By that logic, a lot of factories should start moving back to the U.S. now, or at least to North America. It turns out that expensive oil and a depressed dollar have whacked the easy financial windfall that offshoring represented for manufacturers.
The cost of shipping has tripled since 2000, according to CIBC World Markets. That rise affects both raw materials and finished goods. Meanwhile, wages in China have gone up 19 percent a year, narrowing China's advantage over places like Mexico, and even the U.S. itself. McKinsey notes in Time to rethink offshoring? (registration required) that it is now more profitable to assemble televisions or build mid-range computer servers in the U.S. than in China, which was not true just three years ago.
The straight dollar costs of manufacturing are still lower in China, McKinsey acknowledges, but when costs like freight, shipping, inventory and returned goods are figured in, the advantage of those lower manufacturing costs are wiped out, and then some.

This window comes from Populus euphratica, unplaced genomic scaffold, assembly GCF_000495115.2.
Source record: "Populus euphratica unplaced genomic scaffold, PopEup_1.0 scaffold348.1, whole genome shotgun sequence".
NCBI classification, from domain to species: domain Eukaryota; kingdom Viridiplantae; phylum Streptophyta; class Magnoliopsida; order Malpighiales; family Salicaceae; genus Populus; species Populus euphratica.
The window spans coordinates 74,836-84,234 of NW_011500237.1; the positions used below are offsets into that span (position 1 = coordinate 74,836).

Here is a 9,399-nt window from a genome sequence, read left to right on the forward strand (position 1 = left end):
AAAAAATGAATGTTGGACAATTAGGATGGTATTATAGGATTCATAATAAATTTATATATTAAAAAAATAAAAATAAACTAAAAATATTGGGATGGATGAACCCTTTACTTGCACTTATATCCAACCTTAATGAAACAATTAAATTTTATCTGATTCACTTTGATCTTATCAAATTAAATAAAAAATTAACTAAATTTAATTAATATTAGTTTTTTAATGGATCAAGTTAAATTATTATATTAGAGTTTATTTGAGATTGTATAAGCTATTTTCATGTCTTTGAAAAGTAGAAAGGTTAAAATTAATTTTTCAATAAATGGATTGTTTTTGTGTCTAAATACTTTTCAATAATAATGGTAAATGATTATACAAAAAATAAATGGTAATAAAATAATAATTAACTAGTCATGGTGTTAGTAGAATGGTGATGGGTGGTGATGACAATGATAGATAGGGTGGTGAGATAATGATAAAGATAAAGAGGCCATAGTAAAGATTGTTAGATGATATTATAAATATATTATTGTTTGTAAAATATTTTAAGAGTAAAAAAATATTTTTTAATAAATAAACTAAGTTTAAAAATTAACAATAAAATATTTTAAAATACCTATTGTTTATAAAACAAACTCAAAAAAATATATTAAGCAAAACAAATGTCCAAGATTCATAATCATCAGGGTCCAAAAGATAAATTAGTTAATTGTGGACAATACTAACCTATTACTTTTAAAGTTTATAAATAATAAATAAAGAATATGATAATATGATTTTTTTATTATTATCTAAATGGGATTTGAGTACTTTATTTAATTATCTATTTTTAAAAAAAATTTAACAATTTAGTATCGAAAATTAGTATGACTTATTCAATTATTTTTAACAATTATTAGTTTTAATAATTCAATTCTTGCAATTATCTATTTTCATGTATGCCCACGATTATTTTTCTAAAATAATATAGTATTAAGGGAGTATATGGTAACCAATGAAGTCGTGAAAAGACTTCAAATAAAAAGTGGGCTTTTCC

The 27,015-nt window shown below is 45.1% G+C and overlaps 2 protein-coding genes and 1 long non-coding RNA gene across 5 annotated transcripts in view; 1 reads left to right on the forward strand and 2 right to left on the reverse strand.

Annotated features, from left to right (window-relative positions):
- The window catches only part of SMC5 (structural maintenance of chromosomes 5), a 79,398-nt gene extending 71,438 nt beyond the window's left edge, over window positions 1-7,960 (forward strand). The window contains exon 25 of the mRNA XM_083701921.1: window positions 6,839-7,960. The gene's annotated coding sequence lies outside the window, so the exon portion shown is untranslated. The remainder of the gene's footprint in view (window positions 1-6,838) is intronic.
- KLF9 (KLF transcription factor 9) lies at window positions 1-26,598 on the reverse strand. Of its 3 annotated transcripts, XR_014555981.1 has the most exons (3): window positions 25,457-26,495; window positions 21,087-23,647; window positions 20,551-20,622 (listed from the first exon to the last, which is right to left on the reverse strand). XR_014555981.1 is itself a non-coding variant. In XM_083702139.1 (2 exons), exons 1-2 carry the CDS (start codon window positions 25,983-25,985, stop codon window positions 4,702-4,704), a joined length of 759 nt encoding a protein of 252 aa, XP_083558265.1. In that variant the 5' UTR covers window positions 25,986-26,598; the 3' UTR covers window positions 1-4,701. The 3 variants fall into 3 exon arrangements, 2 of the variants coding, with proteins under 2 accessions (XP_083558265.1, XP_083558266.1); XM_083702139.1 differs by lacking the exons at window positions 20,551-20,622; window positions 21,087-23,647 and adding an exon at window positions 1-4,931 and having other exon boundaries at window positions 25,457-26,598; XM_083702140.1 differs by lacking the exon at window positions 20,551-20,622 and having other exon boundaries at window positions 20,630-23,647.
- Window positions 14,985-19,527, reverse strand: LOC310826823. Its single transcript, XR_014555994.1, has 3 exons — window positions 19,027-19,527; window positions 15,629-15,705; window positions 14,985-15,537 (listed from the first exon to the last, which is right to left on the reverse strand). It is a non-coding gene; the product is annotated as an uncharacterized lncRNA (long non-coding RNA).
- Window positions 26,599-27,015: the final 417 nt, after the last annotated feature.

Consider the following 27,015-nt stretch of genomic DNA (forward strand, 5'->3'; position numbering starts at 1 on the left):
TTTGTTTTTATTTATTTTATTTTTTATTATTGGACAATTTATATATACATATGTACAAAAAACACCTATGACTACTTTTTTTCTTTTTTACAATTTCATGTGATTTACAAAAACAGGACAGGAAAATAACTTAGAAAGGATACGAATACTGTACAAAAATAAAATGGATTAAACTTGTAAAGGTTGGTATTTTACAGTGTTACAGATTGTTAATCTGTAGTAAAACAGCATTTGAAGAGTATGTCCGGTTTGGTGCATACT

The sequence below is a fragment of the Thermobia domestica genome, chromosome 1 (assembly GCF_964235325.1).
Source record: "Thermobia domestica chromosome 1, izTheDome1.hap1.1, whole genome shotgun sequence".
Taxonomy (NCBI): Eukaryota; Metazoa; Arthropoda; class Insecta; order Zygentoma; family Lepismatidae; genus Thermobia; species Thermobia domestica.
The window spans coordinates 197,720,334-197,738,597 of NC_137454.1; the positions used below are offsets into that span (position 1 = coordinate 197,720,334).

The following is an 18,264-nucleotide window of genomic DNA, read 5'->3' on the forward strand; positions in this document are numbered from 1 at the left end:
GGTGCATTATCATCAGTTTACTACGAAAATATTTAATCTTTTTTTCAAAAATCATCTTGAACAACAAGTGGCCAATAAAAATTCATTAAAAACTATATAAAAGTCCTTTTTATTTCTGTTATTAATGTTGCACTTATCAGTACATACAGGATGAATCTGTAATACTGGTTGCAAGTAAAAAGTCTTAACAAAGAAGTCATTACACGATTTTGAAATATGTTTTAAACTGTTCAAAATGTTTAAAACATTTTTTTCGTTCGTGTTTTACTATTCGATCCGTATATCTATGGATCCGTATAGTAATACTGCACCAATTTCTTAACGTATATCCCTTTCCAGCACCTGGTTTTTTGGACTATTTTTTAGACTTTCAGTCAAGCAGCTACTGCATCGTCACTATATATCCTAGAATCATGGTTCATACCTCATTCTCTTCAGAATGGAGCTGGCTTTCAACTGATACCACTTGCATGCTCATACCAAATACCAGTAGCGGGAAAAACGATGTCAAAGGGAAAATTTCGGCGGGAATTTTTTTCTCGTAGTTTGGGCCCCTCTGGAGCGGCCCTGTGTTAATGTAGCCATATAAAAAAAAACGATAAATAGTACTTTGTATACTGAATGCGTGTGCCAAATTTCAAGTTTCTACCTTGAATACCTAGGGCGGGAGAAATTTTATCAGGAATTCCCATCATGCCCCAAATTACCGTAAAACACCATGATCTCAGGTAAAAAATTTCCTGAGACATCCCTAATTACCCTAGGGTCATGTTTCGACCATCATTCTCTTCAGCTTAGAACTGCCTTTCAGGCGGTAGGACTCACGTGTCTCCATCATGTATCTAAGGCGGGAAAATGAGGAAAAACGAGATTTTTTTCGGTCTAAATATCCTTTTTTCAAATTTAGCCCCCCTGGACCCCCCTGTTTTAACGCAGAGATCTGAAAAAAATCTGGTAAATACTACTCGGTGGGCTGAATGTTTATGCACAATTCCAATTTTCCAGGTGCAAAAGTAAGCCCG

So will we see a mass exodus of manufacturing from China? Perhaps not, McKinsey says. You have to look at all your cost factors, including the potential for higher productivity in Asian factories, where the skilled labor is, whether your organization is capable of running manufacturing anymore in the U.S., what the tax and transition costs will be, and other factors. For instance, will the dollar continue its recent rise? Will the price of oil keep dropping?
Such questions don't have clear-cut answers. But one thing's clear -- you can no longer assume that China equals cheaper.